Many times barking is not about territoriality or boredom but, rather, is a result of separation anxiety. A dog simply cannot bear for his owners to leave him alone in the house and vocalizes from distress. “I often see the problem of barking secondary to separation anxiety,” says Tufts animal behaviorist Nicholas Dodman, BVMS. “Someone will bring her dog in and say, ‘When I’m out he barks constantly — the entire time I’m gone — and my neighbors have been to the authorities.'” Indeed, some research suggests that more than 60 percent of dogs vocalize excessively when left home without their human families.
Unfortunately, separation anxiety is a difficult problem to treat — dogs who suffer from it suffer acutely. And there’s often recidivism. Even once it’s dealt with successfully, there’s a tendency to backslide, with a renewal of efforts required. But there are strategies that have been shown to be helpful.
One of them is to make sure your pet gets lots of exercise before you leave. As with people, physical activity relieves some anxious energy. Thus, even if you’re very rushed in the morning, it’s important to make time to do more with a dog than let him out in the yard to do his business. Take him on a half-hour walk, or work with him on perfecting tricks or learning new ones. Or play fetch with him, perhaps by throwing a Frisbee back and forth — anything to wear him out a little.
Second, do not give your dog with separation anxiety a morning meal. By which we mean, do not put it in a bowl after he relieves himself or while you’re going about your business. Make his meal a food puzzle like a Kong that you put out right before you leave the house. Hunger is one of the strongest biological drives, and spending his energy and attention on getting through the small rubber hole to reach his meal ration (that you have previously frozen) has a good chance of taking the edge off your dog’s anxiety about your having left — thereby cutting down on the barking. Some research has shown that feeding only from a Kong decreases barking by 90 percent across the board — a pretty amazing proportion. It makes sense when you consider that it takes a dog about an hour and a half to retrieve all of his frozen kibble from the toy. After 90 minutes your departure is way in the past, allowing your pet’s blood pressure to fall and his respiratory rate to slow down.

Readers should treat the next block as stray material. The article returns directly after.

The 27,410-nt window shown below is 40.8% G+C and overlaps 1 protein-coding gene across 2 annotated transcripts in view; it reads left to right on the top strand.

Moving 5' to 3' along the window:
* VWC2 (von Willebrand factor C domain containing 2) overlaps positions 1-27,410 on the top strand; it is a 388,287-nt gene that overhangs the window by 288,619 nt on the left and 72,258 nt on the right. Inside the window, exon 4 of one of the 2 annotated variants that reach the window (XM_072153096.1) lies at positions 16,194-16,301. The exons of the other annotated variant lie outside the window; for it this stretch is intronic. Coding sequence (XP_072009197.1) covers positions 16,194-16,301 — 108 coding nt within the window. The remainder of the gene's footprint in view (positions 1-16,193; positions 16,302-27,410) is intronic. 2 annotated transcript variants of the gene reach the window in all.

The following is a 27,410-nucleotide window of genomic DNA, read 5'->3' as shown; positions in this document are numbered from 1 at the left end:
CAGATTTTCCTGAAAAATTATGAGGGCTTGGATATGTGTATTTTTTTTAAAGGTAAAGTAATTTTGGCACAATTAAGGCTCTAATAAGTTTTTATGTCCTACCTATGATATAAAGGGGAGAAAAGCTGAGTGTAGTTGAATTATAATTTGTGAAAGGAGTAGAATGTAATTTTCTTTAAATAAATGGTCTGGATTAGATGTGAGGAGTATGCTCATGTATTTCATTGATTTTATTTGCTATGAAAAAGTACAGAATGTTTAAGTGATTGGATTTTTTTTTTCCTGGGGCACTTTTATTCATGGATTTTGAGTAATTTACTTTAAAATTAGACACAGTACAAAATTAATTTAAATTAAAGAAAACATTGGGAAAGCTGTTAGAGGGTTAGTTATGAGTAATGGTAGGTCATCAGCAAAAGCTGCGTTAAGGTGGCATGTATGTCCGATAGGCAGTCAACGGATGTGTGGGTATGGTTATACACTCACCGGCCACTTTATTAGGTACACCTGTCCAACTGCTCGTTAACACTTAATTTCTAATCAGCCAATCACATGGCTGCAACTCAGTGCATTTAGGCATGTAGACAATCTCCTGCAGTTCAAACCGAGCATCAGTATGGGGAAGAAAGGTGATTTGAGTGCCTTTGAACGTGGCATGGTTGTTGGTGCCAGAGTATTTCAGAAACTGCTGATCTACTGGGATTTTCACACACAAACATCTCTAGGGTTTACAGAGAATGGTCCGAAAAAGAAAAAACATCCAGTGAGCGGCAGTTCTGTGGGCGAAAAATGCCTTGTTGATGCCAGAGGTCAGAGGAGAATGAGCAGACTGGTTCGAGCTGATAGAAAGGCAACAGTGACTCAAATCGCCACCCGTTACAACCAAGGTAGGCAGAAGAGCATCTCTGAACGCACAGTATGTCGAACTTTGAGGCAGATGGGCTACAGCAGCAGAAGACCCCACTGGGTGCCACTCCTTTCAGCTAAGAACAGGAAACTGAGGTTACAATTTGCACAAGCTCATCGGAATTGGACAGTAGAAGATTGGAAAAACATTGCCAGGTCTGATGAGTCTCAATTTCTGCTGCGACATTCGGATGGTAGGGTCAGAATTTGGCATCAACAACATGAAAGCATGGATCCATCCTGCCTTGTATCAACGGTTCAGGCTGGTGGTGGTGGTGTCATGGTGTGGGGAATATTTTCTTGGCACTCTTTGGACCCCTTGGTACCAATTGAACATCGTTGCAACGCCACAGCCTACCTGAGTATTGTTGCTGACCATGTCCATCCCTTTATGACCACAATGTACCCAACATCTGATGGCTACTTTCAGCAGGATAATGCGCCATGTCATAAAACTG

Third, do not show your dog sympathy about how awful it is that you’re leaving and he has to be alone. That only solidifies in his mind that his being left home is as awful as he thought, reinforcing his belief that he has to bark for you in your absence. Don’t be mean or withhold positive feelings, but leave on a chipper note rather than a forlorn, worried one.
Unfortunately, because separation anxiety is such an ingrained problem, in a number of cases medication needs to be prescribed for the dog to be able to cope. There’s what is known as background medication —anti-depressants like fluoxetine to help an anxious dog’s mood in general — and situational medication, like the drug clonidine, which helps with panic by depressing the cascade of fight-or-flight neurochemicals.
Background medications have a latency period of four to six weeks, so they’re not going to help off the bat. And a drug like clonidine needs about two hours to kick in, so you have to plan accordingly. It won’t do your dog good to slip him the pill just before you walk out the door. There are other “chill pills,” too, like the classic relaxation drug alprazolam (Xanax). Your veterinarian or a veterinary behaviorist can help you choose the right medications in the right doses for your particular pet. They really work. Giving calming drugs to a dog who barks from separation anxiety often solves the barking problem by resolving the underlying anxiety that causes it.
We will return to the issue of separation anxiety in more detail in an upcoming issue. There are a number of strategies for helping a dog cope through the long hours that you might be away from home.